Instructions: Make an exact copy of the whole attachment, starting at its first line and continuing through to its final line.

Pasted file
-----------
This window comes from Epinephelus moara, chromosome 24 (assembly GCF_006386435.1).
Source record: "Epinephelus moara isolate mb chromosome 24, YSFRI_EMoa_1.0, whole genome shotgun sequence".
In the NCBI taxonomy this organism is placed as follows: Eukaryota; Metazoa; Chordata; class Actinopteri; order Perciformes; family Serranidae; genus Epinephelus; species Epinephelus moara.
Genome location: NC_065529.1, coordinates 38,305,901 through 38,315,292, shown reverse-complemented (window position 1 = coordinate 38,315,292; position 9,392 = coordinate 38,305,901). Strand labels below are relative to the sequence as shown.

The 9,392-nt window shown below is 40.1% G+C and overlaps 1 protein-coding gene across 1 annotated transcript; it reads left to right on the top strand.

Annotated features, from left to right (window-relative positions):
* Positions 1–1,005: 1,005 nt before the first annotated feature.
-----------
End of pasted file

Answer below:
This window comes from Epinephelus moara, chromosome 24 (assembly GCF_006386435.1).
Source record: "Epinephelus moara isolate mb chromosome 24, YSFRI_EMoa_1.0, whole genome shotgun sequence".
In the NCBI taxonomy this organism is placed as follows: Eukaryota; Metazoa; Chordata; class Actinopteri; order Perciformes; family Serranidae; genus Epinephelus; species Epinephelus moara.
Genome location: NC_065529.1, coordinates 38,305,901 through 38,315,292, shown reverse-complemented (window position 1 = coordinate 38,315,292; position 9,392 = coordinate 38,305,901). Strand labels below are relative to the sequence as shown.

The 9,392-nt window shown below is 40.1% G+C and overlaps 1 protein-coding gene across 1 annotated transcript; it reads left to right on the top strand.

Annotated features, from left to right (window-relative positions):
* Positions 1–1,005: 1,005 nt before the first annotated feature.